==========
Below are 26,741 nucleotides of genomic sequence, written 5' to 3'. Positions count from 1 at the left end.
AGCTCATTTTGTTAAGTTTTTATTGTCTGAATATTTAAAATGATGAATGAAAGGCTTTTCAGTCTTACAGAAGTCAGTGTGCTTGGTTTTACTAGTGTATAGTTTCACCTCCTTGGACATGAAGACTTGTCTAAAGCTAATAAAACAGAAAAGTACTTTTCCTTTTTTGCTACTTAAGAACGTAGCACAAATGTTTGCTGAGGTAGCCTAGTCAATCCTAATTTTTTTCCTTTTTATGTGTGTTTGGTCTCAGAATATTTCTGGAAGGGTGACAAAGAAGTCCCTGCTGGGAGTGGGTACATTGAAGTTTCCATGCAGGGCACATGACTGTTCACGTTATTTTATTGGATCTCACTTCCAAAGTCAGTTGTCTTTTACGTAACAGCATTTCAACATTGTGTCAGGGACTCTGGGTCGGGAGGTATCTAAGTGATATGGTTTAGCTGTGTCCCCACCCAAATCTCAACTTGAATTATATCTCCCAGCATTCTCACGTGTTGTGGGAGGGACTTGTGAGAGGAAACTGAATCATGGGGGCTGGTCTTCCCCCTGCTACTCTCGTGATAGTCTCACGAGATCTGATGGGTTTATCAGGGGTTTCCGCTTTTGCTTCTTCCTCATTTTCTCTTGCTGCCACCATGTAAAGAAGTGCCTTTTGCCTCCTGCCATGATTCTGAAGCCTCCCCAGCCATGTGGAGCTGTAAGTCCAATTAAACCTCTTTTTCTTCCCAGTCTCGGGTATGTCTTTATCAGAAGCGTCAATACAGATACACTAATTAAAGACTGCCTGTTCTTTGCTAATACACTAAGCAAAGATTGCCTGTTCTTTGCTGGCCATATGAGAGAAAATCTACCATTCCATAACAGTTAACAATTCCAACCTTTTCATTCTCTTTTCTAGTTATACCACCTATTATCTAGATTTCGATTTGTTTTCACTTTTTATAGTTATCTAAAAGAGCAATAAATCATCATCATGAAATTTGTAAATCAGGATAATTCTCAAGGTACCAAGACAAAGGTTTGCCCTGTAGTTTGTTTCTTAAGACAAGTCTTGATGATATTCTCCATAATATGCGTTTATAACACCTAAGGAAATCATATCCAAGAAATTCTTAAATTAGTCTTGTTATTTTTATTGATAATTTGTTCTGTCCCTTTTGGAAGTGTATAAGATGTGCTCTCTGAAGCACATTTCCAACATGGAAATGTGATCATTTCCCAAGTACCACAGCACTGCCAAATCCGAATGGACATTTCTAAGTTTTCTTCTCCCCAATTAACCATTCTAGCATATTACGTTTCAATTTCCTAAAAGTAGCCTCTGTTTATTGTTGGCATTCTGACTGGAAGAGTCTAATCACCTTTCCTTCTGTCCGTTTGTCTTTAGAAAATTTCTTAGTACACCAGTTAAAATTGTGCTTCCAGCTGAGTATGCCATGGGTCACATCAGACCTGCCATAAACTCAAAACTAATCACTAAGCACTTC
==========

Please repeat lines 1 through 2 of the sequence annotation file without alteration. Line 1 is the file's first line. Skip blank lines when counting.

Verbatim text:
Below are 26,741 nucleotides of genomic sequence, written 5' to 3'. Positions count from 1 at the left end.
AGCTCATTTTGTTAAGTTTTTATTGTCTGAATATTTAAAATGATGAATGAAAGGCTTTTCAGTCTTACAGAAGTCAGTGTGCTTGGTTTTACTAGTGTATAGTTTCACCTCCTTGGACATGAAGACTTGTCTAAAGCTAATAAAACAGAAAAGTACTTTTCCTTTTTTGCTACTTAAGAACGTAGCACAAATGTTTGCTGAGGTAGCCTAGTCAATCCTAATTTTTTTCCTTTTTATGTGTGTTTGGTCTCAGAATATTTCTGGAAGGGTGACAAAGAAGTCCCTGCTGGGAGTGGGTACATTGAAGTTTCCATGCAGGGCACATGACTGTTCACGTTATTTTATTGGATCTCACTTCCAAAGTCAGTTGTCTTTTACGTAACAGCATTTCAACATTGTGTCAGGGACTCTGGGTCGGGAGGTATCTAAGTGATATGGTTTAGCTGTGTCCCCACCCAAATCTCAACTTGAATTATATCTCCCAGCATTCTCACGTGTTGTGGGAGGGACTTGTGAGAGGAAACTGAATCATGGGGGCTGGTCTTCCCCCTGCTACTCTCGTGATAGTCTCACGAGATCTGATGGGTTTATCAGGGGTTTCCGCTTTTGCTTCTTCCTCATTTTCTCTTGCTGCCACCATGTAAAGAAGTGCCTTTTGCCTCCTGCCATGATTCTGAAGCCTCCCCAGCCATGTGGAGCTGTAAGTCCAATTAAACCTCTTTTTCTTCCCAGTCTCGGGTATGTCTTTATCAGAAGCGTCAATACAGATACACTAATTAAAGACTGCCTGTTCTTTGCTAATACACTAAGCAAAGATTGCCTGTTCTTTGCTGGCCATATGAGAGAAAATCTACCATTCCATAACAGTTAACAATTCCAACCTTTTCATTCTCTTTTCTAGTTATACCACCTATTATCTAGATTTCGATTTGTTTTCACTTTTTATAGTTATCTAAAAGAGCAATAAATCATCATCATGAAATTTGTAAATCAGGATAATTCTCAAGGTACCAAGACAAAGGTTTGCCCTGTAGTTTGTTTCTTAAGACAAGTCTTGATGATATTCTCCATAATATGCGTTTATAACACCTAAGGAAATCATATCCAAGAAATTCTTAAATTAGTCTTGTTATTTTTATTGATAATTTGTTCTGTCCCTTTTGGAAGTGTATAAGATGTGCTCTCTGAAGCACATTTCCAACATGGAAATGTGATCATTTCCCAAGTACCACAGCACTGCCAAATCCGAATGGACATTTCTAAGTTTTCTTCTCCCCAATTAACCATTCTAGCATATTACGTTTCAATTTCCTAAAAGTAGCCTCTGTTTATTGTTGGCATTCTGACTGGAAGAGTCTAATCACCTTTCCTTCTGTCCGTTTGTCTTTAGAAAATTTCTTAGTACACCAGTTAAAATTGTGCTTCCAGCTGAGTATGCCATGGGTCACATCAGACCTGCCATAAACTCAAAACTAATCACTAAGCACTTC